A Somerville Sampler: Autumn Rains



Autumn Rains, Copyright 2006, Ann Somerville


It’s a totally poofy colour for a brolly, you said.

Fine, I said. But at least I’ll be a dry poof.

This is true, you agreed.

Which is probably why you took my poofy brolly with you when you fucked off out of my life three years ago. You stole a lot of things then. I’d like to be all louche and cool and don’t give a shit, pretend that I miss that umbrella a hell of a lot more than I miss you, but to hell with louche.

To tell the truth, I bought another umbrella the next week. It rained, I needed one. They didn’t have another in that colour. I didn’t look too hard for one. Or for you. No point. You always said when you were gone, you were gone for good. Did a thorough job of it – all the emails, all the files, all the letters. Never had a joint account with me – I knew why after you’d gone.

Didn’t even leave me an explanation. No ties, you said. I’d laughed and agreed, because everyone has ties, even the lonest of lone wolves. But not you. The only thing of me you kept was that poofy brolly, and that was only because it rained the day you left.

Never seen another one that colour, though. I kept a look out for one. Figured if you were right, and it really was a poof’s colour, then hey, if I found it, I’d find me a nice dry poof to go with it. Found plenty of them, but none of them had a brolly. Doesn’t seem to be a queer thing anymore. Raincoats, that’s what they all wear now. Fucking Burberrys. Hate the damn things. You can’t kiss under a fucking Burberry in the rain, can you? Take a walk wearing one, and you want to sneak a quick grope, you get an armful of wet cloth. They make people look like Maxwell Smart. Not sexy at all.

Been through three umbrellas since you left. Blew away, blew inside out. Cheap crap, don’t believe in spending more on the things anymore. Leave them in the hallway, anyone can take them if they want. Marks do them for fifteen quid. Be nice to your local car salesman, they give them away. Won’t make the mistake again of spending a lot on something that’s going to disappear. Never gave my password to another fuck either. It bothered me, those emails being wiped. Like you were trying to change our history, pretend we hadn’t had anything together. Should have got that tattoo I was joking about. Then there’d be some trace of your existence.

But maybe that’d be a bad idea. It’s better this way. Easier to forget about it, write it off as an expensive mistake, two years of my life I won’t get back again, and move on. If I had a tattoo, I’d be picking at it, thinking. Hardly ever think about you at all these days. ‘Cept when it rains in the park.

The park’s the only habit I kept, but it was mine before you and it was all I had left when you did. Don’t go to the pub we liked – they closed it anyway, turned it into apartments on the river. Changed jobs, so I don’t go for lunch at that little place we used to eat in. But the flat overlooks the park and I paid for that view, so why the hell shouldn’t I go walking there? People think it rains here all the time, but it doesn’t. It’s only when it rains that I mind it much. Walking past the café in the park, couples huddling in the slightly grotty tearoom, windows fogging up as they wait out the cold showers. I miss the cakes they make there. You can get takeaway, but it’s not the same, sitting on a bench eating the damn thing. Half the fun was seeing how many cups of tea we could squeeze out of the pot, stealing the icing off your slice, making bitchy comments about the dog owners and child minders and the dutiful children of senile parents, taking them out for a change and a rest. Then out in the open again, away from everyone, down by the boating lake, watching the coots bully the moorhens, and counting all the gay mallards.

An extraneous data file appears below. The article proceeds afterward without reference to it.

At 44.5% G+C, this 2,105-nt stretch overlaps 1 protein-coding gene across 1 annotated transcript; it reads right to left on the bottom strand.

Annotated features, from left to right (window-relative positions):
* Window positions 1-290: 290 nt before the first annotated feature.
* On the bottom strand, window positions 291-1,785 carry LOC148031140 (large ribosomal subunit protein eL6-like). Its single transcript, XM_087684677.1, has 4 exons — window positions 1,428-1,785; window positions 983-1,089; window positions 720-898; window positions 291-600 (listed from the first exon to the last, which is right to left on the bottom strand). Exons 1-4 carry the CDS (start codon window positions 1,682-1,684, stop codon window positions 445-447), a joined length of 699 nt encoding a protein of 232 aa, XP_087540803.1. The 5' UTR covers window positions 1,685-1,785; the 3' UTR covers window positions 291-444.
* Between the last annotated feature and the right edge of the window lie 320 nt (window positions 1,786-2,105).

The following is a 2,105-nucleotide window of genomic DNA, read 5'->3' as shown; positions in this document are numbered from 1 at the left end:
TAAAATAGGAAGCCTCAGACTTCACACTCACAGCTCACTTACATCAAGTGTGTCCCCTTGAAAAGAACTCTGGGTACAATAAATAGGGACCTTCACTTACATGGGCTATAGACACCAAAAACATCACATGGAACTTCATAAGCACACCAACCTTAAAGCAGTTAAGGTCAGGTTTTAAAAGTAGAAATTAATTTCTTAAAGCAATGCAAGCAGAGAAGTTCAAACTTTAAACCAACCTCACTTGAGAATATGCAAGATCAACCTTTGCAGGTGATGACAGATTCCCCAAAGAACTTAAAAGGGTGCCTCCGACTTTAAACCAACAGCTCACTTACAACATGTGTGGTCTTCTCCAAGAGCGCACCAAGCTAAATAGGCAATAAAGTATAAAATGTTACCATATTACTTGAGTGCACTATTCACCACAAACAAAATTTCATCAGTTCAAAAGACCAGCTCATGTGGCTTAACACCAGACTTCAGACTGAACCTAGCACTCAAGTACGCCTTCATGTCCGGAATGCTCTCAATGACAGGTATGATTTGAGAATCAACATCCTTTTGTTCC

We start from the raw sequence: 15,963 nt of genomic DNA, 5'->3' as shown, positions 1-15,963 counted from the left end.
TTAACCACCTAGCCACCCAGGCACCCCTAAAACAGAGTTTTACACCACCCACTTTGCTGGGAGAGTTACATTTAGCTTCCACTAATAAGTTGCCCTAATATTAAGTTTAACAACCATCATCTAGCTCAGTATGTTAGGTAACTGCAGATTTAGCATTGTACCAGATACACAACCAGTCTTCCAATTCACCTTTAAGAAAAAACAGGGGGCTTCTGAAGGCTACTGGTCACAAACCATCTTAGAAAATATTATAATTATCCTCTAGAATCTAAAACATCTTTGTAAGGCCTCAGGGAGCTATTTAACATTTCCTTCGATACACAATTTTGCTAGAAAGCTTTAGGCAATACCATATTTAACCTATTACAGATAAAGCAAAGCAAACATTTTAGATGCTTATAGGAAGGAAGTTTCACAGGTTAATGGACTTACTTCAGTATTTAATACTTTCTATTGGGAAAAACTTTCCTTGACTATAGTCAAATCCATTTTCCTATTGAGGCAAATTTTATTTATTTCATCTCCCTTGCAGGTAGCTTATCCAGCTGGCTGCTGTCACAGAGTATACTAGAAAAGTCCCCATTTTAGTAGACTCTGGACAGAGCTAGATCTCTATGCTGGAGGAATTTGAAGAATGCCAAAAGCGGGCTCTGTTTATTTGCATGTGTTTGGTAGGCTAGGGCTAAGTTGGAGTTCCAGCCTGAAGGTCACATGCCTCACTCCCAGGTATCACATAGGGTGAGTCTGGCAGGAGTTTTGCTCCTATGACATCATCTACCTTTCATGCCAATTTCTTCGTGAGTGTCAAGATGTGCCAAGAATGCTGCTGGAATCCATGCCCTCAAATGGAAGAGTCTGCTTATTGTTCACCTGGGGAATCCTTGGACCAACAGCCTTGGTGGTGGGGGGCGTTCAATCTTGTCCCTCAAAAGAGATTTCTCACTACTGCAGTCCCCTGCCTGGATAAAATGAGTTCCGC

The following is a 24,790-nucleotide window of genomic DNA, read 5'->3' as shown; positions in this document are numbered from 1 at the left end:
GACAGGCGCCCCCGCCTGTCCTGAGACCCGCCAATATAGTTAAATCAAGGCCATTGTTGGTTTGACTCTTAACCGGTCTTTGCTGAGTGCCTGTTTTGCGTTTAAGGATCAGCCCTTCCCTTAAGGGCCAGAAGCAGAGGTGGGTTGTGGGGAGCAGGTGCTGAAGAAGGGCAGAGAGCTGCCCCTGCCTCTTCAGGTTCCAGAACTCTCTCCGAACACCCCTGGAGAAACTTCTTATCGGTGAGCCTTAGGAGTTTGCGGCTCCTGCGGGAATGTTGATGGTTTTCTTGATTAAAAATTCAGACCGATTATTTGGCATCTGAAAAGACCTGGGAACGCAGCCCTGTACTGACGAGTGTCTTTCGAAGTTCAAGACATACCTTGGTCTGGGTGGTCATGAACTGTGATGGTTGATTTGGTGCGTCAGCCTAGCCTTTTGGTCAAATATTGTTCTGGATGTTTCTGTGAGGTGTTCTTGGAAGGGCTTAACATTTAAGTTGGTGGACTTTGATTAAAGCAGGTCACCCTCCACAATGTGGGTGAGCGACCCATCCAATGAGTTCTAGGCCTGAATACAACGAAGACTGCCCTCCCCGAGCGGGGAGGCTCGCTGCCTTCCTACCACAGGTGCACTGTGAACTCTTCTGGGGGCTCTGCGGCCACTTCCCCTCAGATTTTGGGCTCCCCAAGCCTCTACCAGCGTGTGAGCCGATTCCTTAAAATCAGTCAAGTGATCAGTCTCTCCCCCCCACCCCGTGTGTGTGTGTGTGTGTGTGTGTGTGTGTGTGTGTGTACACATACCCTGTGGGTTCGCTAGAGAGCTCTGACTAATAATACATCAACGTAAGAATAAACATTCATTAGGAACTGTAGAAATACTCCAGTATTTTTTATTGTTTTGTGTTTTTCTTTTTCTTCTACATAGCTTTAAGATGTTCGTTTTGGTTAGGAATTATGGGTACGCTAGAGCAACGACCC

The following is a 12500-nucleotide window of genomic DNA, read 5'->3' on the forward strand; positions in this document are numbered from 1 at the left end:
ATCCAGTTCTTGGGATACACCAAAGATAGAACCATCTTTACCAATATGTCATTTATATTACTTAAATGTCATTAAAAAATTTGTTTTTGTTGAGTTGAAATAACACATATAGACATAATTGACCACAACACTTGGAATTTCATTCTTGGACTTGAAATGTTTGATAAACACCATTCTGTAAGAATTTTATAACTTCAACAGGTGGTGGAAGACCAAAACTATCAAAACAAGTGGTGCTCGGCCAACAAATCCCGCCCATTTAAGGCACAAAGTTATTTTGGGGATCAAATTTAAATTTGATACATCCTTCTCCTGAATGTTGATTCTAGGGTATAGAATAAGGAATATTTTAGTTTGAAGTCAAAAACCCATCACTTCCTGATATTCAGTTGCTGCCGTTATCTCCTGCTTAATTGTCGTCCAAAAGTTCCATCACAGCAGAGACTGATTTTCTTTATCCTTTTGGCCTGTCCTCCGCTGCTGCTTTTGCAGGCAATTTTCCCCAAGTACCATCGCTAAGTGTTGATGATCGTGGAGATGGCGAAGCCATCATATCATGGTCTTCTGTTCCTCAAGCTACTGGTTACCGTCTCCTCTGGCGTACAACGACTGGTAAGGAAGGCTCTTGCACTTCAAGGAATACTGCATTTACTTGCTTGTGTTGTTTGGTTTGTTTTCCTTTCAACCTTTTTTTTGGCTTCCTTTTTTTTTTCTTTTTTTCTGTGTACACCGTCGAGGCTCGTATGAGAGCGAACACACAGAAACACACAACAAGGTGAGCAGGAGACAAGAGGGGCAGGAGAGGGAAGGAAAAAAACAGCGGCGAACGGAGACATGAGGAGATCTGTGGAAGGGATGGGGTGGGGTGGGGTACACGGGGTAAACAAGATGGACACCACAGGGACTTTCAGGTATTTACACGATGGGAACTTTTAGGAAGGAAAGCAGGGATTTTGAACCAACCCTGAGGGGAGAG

There are more homosexual drakes than ever, down there. Saw an old bastard on the High Street a couple of weeks ago, spouting on about homosexuality being unnatural. ‘What about the ducks?’ I asked him. He blinked at me. ‘The ducks in the park are all poofters. They’re natural.’

He pretended I wasn’t there. Inconvenient facts getting in the way of his bigotry, I guess. You’d have had a proper argument with him. Quoted all the bits in the Bible, and backed it up with historical example. I can’t remember things like that, when I need them. Best I can come up with is gay ducks.

Shit. It’s raining. Where the fuck did that come from? I’m out in the open, just in a coat. I start to walk faster, heading for the café. The clouds are really tipping it down now, and it’s bloody cold. I start to run, head down, trying not to slip on the leaves all over the path. Hard to see where I’m going, with it coming down this hard. Fuck it.

But it stops. Just like that. Two seconds later, the sun comes out, has a look, says ‘bugger that’, and goes behind a cloud again. I shake off the water, curse, wipe my eyes. I’m soaked. I may as well just go….

There. Walking towards me. Head down behind a sensible umbrella. Persian turquoise, the label had called it.

Poofy, you’d said.

I wait, dripping. Don’t mind the wet, for a few seconds more. After all these years, I can wait a little longer to see what’s under the brolly.


The End

About TT Thomas

Writer, Reader, Reviewer, Thinker, Tinker, Accumulating Amazing Things That Other People Say and Do.
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1 Response to A Somerville Sampler: Autumn Rains

  1. Pingback: The GLBT Bookshelf Is Now Open! «

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